Council: ‘Explore financing options to repair Veterans Memorial Coliseum’

T-R FILE PHOTO The Veterans Memorial Coliseum has been a State Street fixture since construction was completed March, 1929. The project was funded by a $125,000 bond referendum, approved by voters Nov. 29, 1927, by a three to one margin, according to Times-Republican archives. It was originally known as the Memorial Coliseum. It was re-dedicated as the Veterans Memorial Coliseum on Veterans Day, Nov. 11, 2009.

Discussion about what to do with the historic 91-year old Veterans Memorial Coliseum was a key item Monday night’s regular city council meeting.

Options included using a combination of state and federal funds to renovate it to State Historic Preservation Office guidelines, using a combination of other funding sources for repairs that would not retain some of the historic features of the building, demolishing the structure, or doing nothing.

As background, City Administrator Jessica Kinser told the council the city has a contract with GTG Architects of Des Moines to begin the design of VMC renovations based on a feasibility study.

“We had an issue come up where the State Historical Preservation Office (in Des Moines) has said that by doing it as we have contracted we (the city) would be removing ourselves from any funding where historic preservation

review would be part of the process with what the design has proposed,” Kinser said. “This is the first time we are talking about this, I don’t know if anyone is expecting a decision tonight, we would like to know your (the council’s) thoughts on how you would like to proceed, or if we need to bring it back for another meeting. Whatever, we would like to know where you would like to go with it.”

Kinser comments were immediately followed by those of

Housing and Community Development Director Michelle Spohnheimer.

In her remarks to the council, said should the city want to use certain state funds (Great Places) or any federal funds (Community Development Block Grant) in renovation, SHPO would typically conduct in advance a Section 106 Historic Review.

A favorable Sec. 106 Historic Review to the city would be critical to renovating the VMC.

“The Sec. 106 Historic Review is where the state reviews the plans to see if there is any impact to a historically significant structure,” said Spohnheimer. “Of course we know the VMC is a historical significant structure, a key contributing building within the town’s Historical Preservation District. SHPO officials came to the VMC walked throughout the building with us. They felt they could not issue a favorable Sec. 106 review of no impact.”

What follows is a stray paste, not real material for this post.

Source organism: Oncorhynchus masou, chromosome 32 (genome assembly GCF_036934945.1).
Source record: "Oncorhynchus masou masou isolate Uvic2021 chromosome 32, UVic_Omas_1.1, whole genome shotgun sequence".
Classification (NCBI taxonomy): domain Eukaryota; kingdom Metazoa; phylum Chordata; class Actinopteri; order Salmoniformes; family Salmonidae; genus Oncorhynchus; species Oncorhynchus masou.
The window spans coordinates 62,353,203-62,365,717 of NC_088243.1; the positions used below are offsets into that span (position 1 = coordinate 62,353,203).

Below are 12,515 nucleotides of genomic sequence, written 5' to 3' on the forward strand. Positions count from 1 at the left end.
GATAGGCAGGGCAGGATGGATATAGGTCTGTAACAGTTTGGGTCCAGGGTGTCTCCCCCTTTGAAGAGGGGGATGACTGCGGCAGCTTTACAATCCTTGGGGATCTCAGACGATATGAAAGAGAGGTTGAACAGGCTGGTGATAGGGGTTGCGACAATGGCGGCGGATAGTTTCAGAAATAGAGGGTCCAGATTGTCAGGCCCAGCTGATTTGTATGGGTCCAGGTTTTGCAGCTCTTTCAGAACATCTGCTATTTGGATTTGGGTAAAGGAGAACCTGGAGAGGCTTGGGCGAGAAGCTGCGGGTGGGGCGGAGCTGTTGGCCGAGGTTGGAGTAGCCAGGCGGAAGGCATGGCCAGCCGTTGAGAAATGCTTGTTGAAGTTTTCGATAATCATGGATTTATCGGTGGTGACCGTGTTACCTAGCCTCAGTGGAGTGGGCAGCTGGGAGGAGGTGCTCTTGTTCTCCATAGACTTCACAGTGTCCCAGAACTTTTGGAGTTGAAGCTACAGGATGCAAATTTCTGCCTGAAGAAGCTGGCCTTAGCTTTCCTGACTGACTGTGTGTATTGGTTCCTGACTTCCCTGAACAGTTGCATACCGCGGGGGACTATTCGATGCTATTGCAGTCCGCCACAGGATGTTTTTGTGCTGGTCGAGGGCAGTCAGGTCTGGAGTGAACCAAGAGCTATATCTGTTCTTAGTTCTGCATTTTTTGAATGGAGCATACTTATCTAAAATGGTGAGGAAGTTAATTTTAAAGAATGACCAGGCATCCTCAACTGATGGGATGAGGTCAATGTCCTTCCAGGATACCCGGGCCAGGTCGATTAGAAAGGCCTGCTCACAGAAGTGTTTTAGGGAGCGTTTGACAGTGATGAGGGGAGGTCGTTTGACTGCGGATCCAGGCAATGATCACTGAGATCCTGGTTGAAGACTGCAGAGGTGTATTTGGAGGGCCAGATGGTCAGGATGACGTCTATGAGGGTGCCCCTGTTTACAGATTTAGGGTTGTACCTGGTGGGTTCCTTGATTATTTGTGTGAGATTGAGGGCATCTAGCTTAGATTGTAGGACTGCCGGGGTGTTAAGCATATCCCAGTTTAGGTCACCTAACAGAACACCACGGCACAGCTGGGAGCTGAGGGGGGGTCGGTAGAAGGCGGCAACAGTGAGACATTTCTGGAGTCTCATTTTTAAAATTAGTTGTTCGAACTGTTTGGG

SHPO officials indented changes in GTG’s design to the stage, balcony, entrance, and Blue Room, as major sticking points.

Spohnheimer summarized to the council that if the city wishes to use certain state and federal grants for renovation it must look at the project differently.

Consequently, Kinser and Spohnheimer said there were four options.

Option 1: Do what the SHPO recommended – a historic renovation. Doing so gives the city ability to apply for state and federal grants critical to renovation.

“If so, we would have to do a contract amendment with GTG,” Kinser said. “We would have to keep the stage, balcony, and the Blue Room, as well as making significant changes to comply with Americans with Disability Act while making improvements to the second floor.”

Option 2: Spohnheimer told the council that if it did not want to use the state and federal funds mention previously, there were options to use other funding sources such as Tax Increment Financing, Local Option Sales Tax, and applying to local foundations, such as the Martha-Ellen Tye Foundation

Option 3: Demolish the building.

Option 4: Do nothing.

Much discussion among councilors followed, the consensus being not to demolishing the VMC or doing nothing. However, they advised staff to consider all options for funding to keep the facility viable.

Councilor At-Large Leon Lamer spoke for the council: “The facility is used daily by many residents, we do not want to go away from this. The VMC’s space is valuable to the community. Let’s take a good hard look at this after the (joint) police and fire building project is completed. (It is scheduled for occupancy in December, 2018).

The next special city council meeting is noon, March 5 in council chambers to discuss the FY 19 budget, which begins July 1, 2018, and ends June 30, 2019. The next regular city council meeting is 5:30 p.m., March 12, in chambers. For complete agenda packets and to subscribe to agenda notices and department news, visit Marshalltown-ia.gov.

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Contact Mike Donahey at 641-753-6611 or mdonahey@timesrepublican.com